Protecting digital privacy is a job no one can do alone. While there are many steps you can take to protect your own privacy, the real protection comes when we recognize that privacy is a team sport. So just don’t just change your tools and behavior to protect your own privacy—encourage your friends, family, and colleagues to take action, too.
data protection, data privacy
Don’t just install an end-to-end encrypted messaging app like Signal or WhatsApp. Encourage others to join you, too, so that you can all communicate securely. Beyond protecting just your communications, you’re building up a user base that can protect others who use encrypted, secure services and give them the shield of plausible deniability. Use of a small secure messaging app made for activists, for example, may be seen as a signal that someone is engaged in sensitive communications that require end-to-end encryption. But as a service’s user base gets larger and more diverse, it’s less likely that simply downloading and using it will indicate anything about a particular user’s activities.
On WhatsApp in particular, don’t just change your back-up settings to prevent unencrypted cloud storage of your messages. Talk to your contacts about changing their settings, too. If any one participant in a conversation has cloud back-ups turned on, then copies of your conversations with them will be stored in the cloud unencrypted at rest.
The same applies to email service providers. If keeping your email communications away from large tech companies like Google or Yahoo is a concern, don’t just move your email to a different email provider or your own server. Encourage your contacts to do the same, too, otherwise your communications with contacts who use Gmail or Yahoo Mail will be exposed to the companies you may have been trying to avoid.
Don’t just encrypt your own device. Suggest full-disk encryption to your contacts and coworkers, too, so your files are safe after you share them.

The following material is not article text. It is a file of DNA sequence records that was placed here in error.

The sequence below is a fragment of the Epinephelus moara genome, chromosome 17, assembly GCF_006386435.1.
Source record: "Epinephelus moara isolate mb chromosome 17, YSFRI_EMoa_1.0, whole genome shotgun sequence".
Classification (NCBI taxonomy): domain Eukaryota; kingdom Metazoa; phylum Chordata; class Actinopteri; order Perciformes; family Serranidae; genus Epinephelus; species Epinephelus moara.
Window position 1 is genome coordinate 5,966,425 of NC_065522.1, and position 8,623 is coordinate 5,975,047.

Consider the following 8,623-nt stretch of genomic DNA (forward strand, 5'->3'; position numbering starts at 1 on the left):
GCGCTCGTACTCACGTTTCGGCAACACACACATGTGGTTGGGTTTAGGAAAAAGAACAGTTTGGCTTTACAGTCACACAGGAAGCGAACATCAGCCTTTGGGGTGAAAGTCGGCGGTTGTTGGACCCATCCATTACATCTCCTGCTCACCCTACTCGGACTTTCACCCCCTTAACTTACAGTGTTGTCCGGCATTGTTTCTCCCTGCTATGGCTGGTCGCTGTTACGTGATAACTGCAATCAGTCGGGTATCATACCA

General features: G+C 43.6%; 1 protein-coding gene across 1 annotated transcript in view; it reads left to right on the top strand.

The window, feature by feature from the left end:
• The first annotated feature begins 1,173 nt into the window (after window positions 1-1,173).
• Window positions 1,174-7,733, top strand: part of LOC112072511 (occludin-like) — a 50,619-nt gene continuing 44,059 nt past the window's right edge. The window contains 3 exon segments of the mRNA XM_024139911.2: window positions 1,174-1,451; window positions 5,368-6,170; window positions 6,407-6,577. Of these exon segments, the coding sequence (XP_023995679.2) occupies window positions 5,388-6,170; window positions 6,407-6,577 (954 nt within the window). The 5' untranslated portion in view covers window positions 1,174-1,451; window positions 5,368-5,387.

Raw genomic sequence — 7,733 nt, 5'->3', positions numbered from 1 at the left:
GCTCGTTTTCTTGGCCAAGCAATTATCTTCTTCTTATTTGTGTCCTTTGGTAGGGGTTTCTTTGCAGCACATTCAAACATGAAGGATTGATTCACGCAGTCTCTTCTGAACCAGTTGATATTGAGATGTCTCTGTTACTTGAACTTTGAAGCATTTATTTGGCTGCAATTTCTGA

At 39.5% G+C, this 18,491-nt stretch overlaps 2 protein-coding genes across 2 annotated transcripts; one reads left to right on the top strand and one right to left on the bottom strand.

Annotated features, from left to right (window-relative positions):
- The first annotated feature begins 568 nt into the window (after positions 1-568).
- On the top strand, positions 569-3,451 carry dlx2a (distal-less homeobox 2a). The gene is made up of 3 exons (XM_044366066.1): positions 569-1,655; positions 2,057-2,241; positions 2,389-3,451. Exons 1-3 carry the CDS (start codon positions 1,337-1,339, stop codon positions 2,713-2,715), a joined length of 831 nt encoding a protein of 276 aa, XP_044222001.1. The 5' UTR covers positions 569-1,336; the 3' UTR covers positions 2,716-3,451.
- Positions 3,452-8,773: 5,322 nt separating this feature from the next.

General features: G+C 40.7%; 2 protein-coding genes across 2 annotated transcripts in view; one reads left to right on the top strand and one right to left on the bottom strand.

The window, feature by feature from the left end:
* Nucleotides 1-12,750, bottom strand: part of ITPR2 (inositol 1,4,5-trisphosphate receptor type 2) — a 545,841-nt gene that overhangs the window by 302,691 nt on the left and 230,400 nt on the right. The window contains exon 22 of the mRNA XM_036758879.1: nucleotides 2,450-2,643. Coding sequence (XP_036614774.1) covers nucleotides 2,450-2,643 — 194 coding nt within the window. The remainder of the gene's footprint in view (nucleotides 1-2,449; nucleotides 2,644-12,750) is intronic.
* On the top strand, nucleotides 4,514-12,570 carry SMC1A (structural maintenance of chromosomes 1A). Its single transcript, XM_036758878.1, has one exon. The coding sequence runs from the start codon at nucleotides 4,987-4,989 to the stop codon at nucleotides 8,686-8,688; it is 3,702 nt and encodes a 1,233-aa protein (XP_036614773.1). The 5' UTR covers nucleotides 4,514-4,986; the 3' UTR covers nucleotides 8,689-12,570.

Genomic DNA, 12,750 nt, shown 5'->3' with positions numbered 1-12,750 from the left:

Don’t just install Privacy Badger. Show it to your friends and family to download, too, so we can send a louder message together to advertisers demanding responsible ads that do not track users without consent.
Don’t just change your own social media settings and behavior. Talk with your friends about the potentially sensitive data you reveal about each other online. Even if you don’t have a social media account, or even if you untag yourself from posts, friends can still unintentionally identify you, report your location, and make their connections to you public. If you use Facebook for organizing, work with others to keep your Facebook groups private and secure.
Working together for privacy applies in offline situations, too. Don’t just prepare yourself and your own devices for a protest. Whether in the U.S. or internationally, share precautions with organizers and fellow protesters, too, and discuss ahead of time how you can safely document your event with powerful photos, videos, and other media.
Of course, there is no such thing as one-size-fits-all privacy advice, and each individual should consider their own threat model when taking the steps listed above. But the more we share information and best practices, the more we can each fine-tune the ways we protect ourselves and each other. It can take a community of privacy-conscious users to protect the privacy of any one individual.
data protection, data privacy
Gebhart, Gennie (2017). For Data Privacy Day, Play Privacy As A Team Sport. Electronic Frontier Foundation. Recovered on 21 February 2017, from https://www.eff.org/deeplinks/2017/01/data-privacy-day-play-privacy-team-sport